America isn’t ready for coronavirus. In the last 24 hours, millions of school children across the country have been told to stay home for two weeks, or even longer. This is an important public health step to stop the spread, but it also means parents can’t go to work.
I’m fixing lunch for a 9 and 12-year-old as I write this. And I’m one of the lucky ones who is able to telecommute. Millions of Americans are not so lucky.
In addition to the countless schools and businesses that are moving to telecommuting or closures, we’re also hearing from the CDC that if you are sick you should stay home, other than to seek medical treatment.
Likewise, the nearly 90 million Americans who are uninsured or underinsured are already sick with worry that if they contract the coronavirus they won’t be able to get treatment.
This pandemic threatens to go from very bad to a whole lot worse simply because of our chronic disinvestment in the health and economic security of millions of Americans. The level of danger and risk we now face is directly related to our policy failures.
Democrats in Congress are moving as fast they can on a policy response to the coronavirus that puts our health and safety first with paid sick days, enhanced unemployment insurance, food security, strong protections for frontline workers, widespread and free coronavirus testing, anti-price gouging protections from surprise medical billing, and increased capacity for the medical system.
The reality is that these are all things that progressives have spent a very long time fighting for--guaranteed health care, paid sick days and family leave, an end to surprise medical billing, and a strong social safety net. Republicans, on the other hand, have blocked them at every turn.
And now we’re seeing the fallout from Republican indifference to low-income and middle-class families in real-time: A Pennsylvania man and his young daughter were recently evacuated from Wuhan, China. When his daughter started coughing, they did the responsible thing and went to the hospital to get checked out. They were quarantined for a few days and ultimately tested negative for the virus. When the medical bill for $3,918 arrived, he was stunned. Almost 40 percent of people in the U.S. can’t afford a $400 emergency bill, let alone nearly $4,000. How many times has this scene played out already at kitchen tables across America?
Just the other day, a family member told me her prescriptions were filled by a pharmacy tech who sneezed her way through the transaction. When asked why she didn’t go home to rest, the pharmacy tech said, "They won't let me." How many vulnerable people were exposed to cold or flu, or potentially worse, by that one pharmacy tech? Seven in ten low-wage workers can't take time off to go to the doctor when they are sick or stay home from work without putting their jobs on the line. This is playing out in restaurants, stores, and yes, even pharmacies all across America.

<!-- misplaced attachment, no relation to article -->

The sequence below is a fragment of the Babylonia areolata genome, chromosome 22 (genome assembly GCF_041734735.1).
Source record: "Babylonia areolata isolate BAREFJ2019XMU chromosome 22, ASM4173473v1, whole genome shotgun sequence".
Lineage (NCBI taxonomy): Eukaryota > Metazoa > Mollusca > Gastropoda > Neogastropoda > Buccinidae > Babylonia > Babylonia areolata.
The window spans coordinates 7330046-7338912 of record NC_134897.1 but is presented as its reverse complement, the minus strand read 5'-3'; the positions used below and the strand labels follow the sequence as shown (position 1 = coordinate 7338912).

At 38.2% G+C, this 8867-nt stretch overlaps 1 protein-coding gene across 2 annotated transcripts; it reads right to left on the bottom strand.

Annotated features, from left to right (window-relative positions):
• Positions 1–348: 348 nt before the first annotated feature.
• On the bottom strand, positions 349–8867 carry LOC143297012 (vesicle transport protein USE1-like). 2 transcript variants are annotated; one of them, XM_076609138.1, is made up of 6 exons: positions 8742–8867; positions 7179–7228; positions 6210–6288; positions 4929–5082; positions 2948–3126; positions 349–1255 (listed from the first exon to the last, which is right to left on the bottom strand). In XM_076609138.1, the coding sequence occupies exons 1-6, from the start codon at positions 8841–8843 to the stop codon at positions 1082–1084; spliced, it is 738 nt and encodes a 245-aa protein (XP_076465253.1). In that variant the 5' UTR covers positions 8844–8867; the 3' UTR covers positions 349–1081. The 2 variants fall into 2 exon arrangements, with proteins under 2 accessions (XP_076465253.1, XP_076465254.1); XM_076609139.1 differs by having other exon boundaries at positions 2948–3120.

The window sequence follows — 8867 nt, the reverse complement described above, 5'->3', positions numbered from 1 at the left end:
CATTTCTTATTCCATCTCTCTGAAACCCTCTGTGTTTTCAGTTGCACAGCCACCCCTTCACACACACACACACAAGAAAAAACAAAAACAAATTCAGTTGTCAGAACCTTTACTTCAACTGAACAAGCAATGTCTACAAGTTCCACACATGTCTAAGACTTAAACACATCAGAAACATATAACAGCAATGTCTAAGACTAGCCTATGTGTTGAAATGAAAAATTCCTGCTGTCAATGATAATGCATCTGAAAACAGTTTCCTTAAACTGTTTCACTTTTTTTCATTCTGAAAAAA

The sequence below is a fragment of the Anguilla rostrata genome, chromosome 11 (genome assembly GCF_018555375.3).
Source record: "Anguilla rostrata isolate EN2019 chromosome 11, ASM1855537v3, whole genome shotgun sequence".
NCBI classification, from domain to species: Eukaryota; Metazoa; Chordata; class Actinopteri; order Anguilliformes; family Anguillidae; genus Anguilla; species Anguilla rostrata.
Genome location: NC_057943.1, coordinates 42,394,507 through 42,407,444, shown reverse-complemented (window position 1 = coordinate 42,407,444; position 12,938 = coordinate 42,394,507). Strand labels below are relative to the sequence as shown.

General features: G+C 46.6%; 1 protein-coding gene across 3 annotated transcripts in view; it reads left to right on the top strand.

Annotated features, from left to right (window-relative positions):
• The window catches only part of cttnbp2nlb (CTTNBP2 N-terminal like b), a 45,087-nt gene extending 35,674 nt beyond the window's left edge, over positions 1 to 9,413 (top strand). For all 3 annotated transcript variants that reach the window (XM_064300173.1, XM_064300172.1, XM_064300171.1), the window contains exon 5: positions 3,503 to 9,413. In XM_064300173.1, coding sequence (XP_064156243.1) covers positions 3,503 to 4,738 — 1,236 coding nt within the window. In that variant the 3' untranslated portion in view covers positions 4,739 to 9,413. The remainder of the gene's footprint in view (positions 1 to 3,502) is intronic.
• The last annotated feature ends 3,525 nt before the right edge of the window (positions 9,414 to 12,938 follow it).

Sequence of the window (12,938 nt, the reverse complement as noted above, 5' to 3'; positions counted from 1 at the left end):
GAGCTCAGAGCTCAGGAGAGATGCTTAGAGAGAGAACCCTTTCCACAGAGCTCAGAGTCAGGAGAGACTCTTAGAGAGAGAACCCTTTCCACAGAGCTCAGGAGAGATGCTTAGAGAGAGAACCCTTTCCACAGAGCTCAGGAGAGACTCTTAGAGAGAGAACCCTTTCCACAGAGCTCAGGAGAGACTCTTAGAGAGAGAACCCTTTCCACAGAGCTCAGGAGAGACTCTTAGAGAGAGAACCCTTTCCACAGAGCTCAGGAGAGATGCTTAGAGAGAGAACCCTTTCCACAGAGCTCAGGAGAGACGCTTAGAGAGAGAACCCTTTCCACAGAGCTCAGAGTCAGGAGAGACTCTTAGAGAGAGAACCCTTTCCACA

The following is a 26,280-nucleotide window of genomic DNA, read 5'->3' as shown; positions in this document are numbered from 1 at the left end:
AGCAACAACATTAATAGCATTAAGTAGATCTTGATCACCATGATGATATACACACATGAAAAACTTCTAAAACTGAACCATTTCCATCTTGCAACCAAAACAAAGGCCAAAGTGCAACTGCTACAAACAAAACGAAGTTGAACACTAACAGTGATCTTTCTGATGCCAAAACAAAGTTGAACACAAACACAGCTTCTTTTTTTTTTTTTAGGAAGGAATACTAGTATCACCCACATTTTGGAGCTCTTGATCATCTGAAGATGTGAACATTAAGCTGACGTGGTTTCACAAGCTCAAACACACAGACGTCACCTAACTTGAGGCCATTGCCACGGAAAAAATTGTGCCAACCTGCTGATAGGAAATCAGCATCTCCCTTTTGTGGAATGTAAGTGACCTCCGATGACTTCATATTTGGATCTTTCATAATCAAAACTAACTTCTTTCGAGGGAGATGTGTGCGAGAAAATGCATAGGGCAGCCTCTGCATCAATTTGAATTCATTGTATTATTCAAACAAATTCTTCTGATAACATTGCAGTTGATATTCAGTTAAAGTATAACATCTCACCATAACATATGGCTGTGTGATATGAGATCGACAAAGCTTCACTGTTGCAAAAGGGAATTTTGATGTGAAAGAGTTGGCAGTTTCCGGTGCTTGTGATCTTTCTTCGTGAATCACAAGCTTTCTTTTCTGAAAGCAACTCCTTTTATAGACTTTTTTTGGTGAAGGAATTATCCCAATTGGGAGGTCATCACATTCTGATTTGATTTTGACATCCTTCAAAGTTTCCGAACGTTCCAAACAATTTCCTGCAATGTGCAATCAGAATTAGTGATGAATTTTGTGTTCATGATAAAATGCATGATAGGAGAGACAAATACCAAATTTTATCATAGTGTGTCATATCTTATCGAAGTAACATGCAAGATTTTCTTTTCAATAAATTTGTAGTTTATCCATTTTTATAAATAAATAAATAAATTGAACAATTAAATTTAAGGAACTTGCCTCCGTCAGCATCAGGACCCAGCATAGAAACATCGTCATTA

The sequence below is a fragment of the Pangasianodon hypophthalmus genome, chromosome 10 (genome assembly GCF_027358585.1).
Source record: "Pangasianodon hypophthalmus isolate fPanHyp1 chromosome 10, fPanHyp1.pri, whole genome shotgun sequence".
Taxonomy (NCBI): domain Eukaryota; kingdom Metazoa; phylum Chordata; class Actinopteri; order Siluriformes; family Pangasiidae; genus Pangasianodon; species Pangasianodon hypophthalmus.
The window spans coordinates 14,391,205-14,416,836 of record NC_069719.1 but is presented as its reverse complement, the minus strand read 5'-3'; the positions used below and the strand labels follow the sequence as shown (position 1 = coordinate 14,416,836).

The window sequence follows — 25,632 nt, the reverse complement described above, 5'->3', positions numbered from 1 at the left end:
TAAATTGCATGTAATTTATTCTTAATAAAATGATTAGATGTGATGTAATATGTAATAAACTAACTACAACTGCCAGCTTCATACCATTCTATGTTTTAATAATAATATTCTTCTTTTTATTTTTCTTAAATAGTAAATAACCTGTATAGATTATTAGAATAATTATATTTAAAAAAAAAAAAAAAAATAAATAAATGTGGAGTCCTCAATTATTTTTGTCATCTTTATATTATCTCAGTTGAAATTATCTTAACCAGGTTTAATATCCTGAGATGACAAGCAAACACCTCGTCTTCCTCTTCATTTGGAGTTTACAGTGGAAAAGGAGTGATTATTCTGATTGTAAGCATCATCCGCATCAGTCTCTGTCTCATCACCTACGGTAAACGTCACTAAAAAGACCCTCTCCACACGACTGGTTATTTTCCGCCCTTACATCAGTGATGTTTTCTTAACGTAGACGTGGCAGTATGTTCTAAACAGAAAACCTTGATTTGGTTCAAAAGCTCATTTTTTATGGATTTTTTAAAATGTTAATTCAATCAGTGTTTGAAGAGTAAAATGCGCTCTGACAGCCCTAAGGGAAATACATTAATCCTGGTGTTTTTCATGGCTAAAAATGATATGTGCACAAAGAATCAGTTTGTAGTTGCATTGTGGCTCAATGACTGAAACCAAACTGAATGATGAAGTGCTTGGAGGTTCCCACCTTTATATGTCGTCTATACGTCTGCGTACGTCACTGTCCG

When the 2008 recession hit, we engineered a massive bank bailout. If we can bail out the banks in a matter of days, we can provide guaranteed health care and workplace protections that our fellow Americans need to stay healthy and avoid getting the rest of us sick. We’ve also got to learn the lessons of 2008 and make sure we bail out the people who need it most. The economic stimulus should focus on low- and middle-income families, not tax giveaways or poorly structured bailouts that help Wall Street but leave Main Street in the dust.
When it comes to a highly contagious virus-like COVID-19 (or the flu for that matter), we’re all in this together. We have to make it possible for everyone to actually follow the CDC’s advice. That’s why Congress and the Trump administration must take action to ensure everyone can get tested, everyone has the guaranteed health care they need to get treated, everyone can stay home if they or a loved one are sick, and everyone can survive an economic slowdown.
It should not take a terrifying national emergency for us to wake up to the realization that we all pay the price when we treat people like they don’t matter. Medicare for All, paid family leave, universal child care, a robust social safety net. These things are not a wish list. They are essentials. Now is the time to put the basic foundation in place that will make us all safer and more secure in good times, and more resilient when disaster strikes.
Liz Watson is the executive director of the Congressional Progressive Caucus Center. She is the former labor policy director of the House Education and Labor Committee and a former Democratic nominee for Congress in Indiana’s 9th Congressional district.